What’s a National Merit Scholar?

If you know anything at all about the PSAT, then the current conservative media hysteria charging the elite Virginia high school with “withholding announcement” of National Merit awards makes no sense at all. Before I heard about this brouhaha, I knew 90% of everything about the PSAT. Figuring out how to explain that this hysteria is absurd  required me to learn the other 10%, which I’ll now share with you, dear readers.

The PSAT is formally known as the PSAT National Merit, Scholarship Qualifying Test, or PSAT/NMSQT. Back in the dark ages, from 1959 to some point in the 19990s,  the test had a legitimate function as an initiation to the SAT proper. Juniors took the PSAT and seniors took the SAT in October, which was SAT Day. By the time I began tutoring in 2002, “SAT Day” had already moved back to March of junior year, per College Board recommendation. Before the pandemic, competitive students began taking the SAT much earlier in their junior year. So as a practice test, the PSAT long ago lost its utility.

The real value of the PSAT comes from its association with the National Merit awards.  Originally, the Scholarship Qualifying Test was a different entity that identified top students as semifinalists,  who then “confirmed” their SQT score with an SAT. But tests are expensive to write, so in 1971 the two organizations joined forces and the PSAT became the qualifying test.

National Merit qualification is the PSAT’s reason for existence these days. For students, qualification permits recognition that has otherwise been erased from the modern era–and by modern, I don’t mean the current post-Floyd “tests are bad” phase but going back to the 80s or even earlier. All you need for National Merit recogntion is a  really high PSAT test score that puts you in the top 1% of all testers. The SAT has no equivalent. There’s no official SAT 1600 Club, no “Top 1% Score” label students can include in their CV.

So a major point of the PSAT–arguably its only real value–is to identify the top 1% and giving them bragging rights. Since Asian immigrants and months or years of prep broke the tests, the labels aren’t as impactful as they once were. But to Asians, they are particularly important because the scores can’t be gamed by state discrimination. While states with high Asian populations have higher cut scores, the scores themselves are the only way to play. No one is culling out Asians or making them meet a higher standard. The single standard is so essential to the National Merit qualification that, rather than change this, a national recognition category was defined for the lower scoring ethnicities.

If, as I claim, that’s the primary feature of the PSAT, one might wonder why other kids not in the top 1% would bother taking the PSAT at all, given the wide range of SAT test prep and the complete lack of value the PSAT has in their lives. Hard truth: Most kids are only taking the PSAT to provide a decent-sized mountain for the winners to sit atop.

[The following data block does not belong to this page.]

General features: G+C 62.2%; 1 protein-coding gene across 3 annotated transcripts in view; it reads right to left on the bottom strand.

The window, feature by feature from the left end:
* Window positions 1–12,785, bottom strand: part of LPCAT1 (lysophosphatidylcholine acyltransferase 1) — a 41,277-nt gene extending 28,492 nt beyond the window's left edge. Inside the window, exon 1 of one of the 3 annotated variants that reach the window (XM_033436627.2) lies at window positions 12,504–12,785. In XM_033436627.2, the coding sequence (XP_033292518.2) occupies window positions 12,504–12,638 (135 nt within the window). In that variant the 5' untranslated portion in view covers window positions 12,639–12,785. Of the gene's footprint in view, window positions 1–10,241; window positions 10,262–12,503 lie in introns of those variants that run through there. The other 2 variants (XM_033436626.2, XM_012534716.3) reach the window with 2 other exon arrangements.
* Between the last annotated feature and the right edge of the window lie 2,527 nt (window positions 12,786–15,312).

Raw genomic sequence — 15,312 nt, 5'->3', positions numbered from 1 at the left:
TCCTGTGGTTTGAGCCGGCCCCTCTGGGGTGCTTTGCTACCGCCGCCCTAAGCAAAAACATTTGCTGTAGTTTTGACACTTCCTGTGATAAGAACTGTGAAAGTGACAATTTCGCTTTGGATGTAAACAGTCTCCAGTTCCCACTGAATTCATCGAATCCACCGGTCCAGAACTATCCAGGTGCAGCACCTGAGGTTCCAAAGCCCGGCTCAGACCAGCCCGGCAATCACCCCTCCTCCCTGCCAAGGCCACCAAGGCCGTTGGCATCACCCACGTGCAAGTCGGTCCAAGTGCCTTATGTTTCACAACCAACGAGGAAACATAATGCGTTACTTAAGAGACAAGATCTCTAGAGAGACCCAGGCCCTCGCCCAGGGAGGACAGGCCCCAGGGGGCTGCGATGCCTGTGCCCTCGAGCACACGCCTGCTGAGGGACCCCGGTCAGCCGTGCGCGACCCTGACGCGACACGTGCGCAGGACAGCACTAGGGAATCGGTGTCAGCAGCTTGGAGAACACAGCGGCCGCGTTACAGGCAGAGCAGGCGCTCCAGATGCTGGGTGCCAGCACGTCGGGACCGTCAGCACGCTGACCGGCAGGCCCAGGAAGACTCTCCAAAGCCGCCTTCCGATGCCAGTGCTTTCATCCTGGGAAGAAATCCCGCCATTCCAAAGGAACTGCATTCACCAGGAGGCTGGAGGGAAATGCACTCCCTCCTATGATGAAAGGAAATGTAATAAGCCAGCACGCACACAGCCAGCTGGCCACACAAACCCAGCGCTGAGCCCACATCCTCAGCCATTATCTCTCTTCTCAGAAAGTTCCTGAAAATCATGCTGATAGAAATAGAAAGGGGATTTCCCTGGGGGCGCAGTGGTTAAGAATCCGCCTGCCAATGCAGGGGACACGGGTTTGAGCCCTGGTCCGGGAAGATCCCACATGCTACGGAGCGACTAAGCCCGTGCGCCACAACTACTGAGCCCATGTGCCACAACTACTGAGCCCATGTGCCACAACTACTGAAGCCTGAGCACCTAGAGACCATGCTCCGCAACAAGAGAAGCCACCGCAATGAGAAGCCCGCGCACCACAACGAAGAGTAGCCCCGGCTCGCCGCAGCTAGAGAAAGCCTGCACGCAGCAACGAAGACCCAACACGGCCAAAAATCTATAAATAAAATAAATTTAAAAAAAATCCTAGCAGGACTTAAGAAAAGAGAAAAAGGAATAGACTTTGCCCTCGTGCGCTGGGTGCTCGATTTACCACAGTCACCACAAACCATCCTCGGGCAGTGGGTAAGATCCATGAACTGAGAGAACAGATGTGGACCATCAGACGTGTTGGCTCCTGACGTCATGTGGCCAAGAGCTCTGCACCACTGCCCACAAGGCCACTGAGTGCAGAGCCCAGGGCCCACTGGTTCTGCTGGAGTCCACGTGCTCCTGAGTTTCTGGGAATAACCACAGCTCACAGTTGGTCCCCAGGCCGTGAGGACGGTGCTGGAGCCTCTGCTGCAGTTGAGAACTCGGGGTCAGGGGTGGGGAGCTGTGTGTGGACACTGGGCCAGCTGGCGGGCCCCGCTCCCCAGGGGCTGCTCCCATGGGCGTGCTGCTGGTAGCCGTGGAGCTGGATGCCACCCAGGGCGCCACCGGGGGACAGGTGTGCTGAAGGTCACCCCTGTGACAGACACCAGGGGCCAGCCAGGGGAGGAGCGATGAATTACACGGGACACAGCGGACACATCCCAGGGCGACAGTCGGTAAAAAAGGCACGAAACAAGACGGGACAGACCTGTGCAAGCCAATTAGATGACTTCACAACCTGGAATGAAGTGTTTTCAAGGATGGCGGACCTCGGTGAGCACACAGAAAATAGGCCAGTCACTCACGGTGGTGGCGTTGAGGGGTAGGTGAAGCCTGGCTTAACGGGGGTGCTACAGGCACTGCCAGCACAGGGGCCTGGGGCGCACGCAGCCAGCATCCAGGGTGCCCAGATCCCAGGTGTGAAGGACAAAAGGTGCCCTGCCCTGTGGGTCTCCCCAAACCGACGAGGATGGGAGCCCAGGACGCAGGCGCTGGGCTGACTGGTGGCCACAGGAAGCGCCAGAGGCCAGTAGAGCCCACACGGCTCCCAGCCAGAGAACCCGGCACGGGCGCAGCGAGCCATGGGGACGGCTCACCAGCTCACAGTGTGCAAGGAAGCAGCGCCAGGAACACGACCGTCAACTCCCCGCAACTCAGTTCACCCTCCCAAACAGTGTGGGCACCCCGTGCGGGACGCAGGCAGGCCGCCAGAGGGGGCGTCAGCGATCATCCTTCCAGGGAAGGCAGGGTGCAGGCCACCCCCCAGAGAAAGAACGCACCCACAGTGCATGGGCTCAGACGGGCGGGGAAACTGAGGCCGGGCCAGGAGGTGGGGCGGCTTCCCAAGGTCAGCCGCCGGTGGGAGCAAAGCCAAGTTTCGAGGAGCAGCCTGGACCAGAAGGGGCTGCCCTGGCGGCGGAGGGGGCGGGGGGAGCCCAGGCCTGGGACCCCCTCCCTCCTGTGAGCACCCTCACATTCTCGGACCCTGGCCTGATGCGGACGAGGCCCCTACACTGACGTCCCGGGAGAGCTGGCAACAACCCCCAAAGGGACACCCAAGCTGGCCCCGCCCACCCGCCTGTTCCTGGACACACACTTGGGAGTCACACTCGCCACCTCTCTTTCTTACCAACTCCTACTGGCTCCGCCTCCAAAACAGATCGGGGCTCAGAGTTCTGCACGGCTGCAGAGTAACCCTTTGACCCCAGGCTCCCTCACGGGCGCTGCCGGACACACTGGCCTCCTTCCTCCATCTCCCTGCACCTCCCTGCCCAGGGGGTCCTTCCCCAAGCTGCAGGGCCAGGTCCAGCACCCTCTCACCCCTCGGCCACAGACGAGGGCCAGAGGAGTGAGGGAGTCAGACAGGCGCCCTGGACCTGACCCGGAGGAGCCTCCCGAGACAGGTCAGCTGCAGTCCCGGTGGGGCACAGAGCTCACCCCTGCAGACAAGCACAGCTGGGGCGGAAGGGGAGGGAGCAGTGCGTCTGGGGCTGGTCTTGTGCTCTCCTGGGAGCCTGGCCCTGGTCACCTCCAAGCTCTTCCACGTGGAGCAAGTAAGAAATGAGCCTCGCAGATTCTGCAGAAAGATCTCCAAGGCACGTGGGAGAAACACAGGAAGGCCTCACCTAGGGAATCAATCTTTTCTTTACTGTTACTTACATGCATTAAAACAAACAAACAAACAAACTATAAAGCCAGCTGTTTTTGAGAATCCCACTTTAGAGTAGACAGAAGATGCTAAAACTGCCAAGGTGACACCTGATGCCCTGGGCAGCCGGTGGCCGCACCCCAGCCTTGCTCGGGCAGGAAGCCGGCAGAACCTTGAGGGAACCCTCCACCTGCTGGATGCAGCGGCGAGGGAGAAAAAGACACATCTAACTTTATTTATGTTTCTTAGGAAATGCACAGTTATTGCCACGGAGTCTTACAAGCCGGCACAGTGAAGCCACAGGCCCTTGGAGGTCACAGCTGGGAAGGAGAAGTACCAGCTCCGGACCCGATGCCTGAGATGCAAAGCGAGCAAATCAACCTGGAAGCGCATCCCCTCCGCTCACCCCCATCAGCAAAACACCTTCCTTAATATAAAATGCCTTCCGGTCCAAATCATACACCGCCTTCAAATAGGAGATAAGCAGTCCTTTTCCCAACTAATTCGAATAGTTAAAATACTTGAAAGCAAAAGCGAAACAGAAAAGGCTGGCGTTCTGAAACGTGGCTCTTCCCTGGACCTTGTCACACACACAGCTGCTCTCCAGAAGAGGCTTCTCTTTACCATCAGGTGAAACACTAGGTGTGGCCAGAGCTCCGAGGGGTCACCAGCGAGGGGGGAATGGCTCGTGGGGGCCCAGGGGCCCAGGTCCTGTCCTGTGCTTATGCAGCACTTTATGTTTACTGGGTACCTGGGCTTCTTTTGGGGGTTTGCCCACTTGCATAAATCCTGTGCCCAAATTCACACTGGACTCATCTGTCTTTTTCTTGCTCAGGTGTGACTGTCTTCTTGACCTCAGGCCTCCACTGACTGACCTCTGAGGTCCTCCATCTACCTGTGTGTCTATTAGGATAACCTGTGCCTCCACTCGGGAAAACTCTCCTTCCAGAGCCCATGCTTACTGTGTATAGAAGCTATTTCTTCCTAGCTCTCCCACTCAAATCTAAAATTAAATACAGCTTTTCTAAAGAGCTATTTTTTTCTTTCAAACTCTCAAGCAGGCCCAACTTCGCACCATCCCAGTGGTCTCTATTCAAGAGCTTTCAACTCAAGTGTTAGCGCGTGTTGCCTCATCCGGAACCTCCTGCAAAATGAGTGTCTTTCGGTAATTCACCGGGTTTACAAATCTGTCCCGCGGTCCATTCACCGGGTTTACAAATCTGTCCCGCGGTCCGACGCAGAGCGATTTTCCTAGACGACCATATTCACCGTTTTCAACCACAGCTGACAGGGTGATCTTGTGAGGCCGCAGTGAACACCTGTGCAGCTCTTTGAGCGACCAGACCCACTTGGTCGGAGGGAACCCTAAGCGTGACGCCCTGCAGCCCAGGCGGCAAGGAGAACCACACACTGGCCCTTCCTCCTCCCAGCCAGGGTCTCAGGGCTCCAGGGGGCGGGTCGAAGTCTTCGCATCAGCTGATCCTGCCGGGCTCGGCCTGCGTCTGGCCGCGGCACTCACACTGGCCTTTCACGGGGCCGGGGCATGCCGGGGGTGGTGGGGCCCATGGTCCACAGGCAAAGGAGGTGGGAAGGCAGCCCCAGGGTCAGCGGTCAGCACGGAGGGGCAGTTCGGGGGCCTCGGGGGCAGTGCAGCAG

To keep the PSAT tradition alive despite the fact that the nearly three hour tet has little benefit for the other 96%, the College Board gives complete control to high schools.  Students don’t register for the PSAT with the College Board (as they do for the SAT). High schools administer and own the PSAT. They decide what day to run the test (Tuesday or Saturday). They decide if the test will be limited to their students or if they will sell seats to kids from other schools. They decide whether or not they will require their students to take it.The scores and notifications are sent to the schools, not the students–these are precisely the circumstances that created the TJ hysteria currently in the news. While the SAT registration fee increases almost every year, the PSAT is just  $18–very affordable to states who might want to pick up the tab.

In short, we still have the PSAT because the College Board uses the National Merit awards  to increase their cachet and in exchange gives control and affordability to high schools, who have various reasons for wanting their student population to take college admissions tests, from bragging rights about national merit to ensuring they aren’t missing bright unmotivated kids to..whatever, I haven’t gamed out all the advantages. Otherwise, it’d be long gone.

The essential category achievement in National Merit  ranking is “semifinalist”.

National Merit Semi-finalists are, roughly, those receiving the top 1% of PSAT scores. Designation isn’t an exact science, because the finalists are apportioned by state. Different states have tighter (California, Virginia) or looser (South Dakota) cut scores, but it’s basically the top 1%.

Most semifinalists go on to be finalists.  Not all do–for example, I was a semi-finalist whose school didn’t even bother to tell me there was paperwork to apply for the next step because my GPA was a 3.3 and I had something like 4 Ds so didn’t have a shot at finalist. But most.

The scholarships themselves aren’t all that big a deal. There are three categories of scholarships: NM corporate, NM university, and National Merit itself. Awards are far more subjective. The corporate scholarships are usually limited to students whose parents are employees, or living in a particular region. The university scholarships aren’t even offered by most schools but are used by less prestigious schools to offer full-rides to smart kids if they commit. The NM-sponsored scholarships are for $2500. So not that much money and–crucially–determined in late spring, long after college offers have been made. No application gloss factor.

So for all practical purposes, semi-finalists are the ball-game. They’re declared in September, and are a pretty reliable indicator that the student was in the 99th percentile for his state.

Prior to the TJ story, that’s what I knew.

The TJ story has various iterations but makes this charge: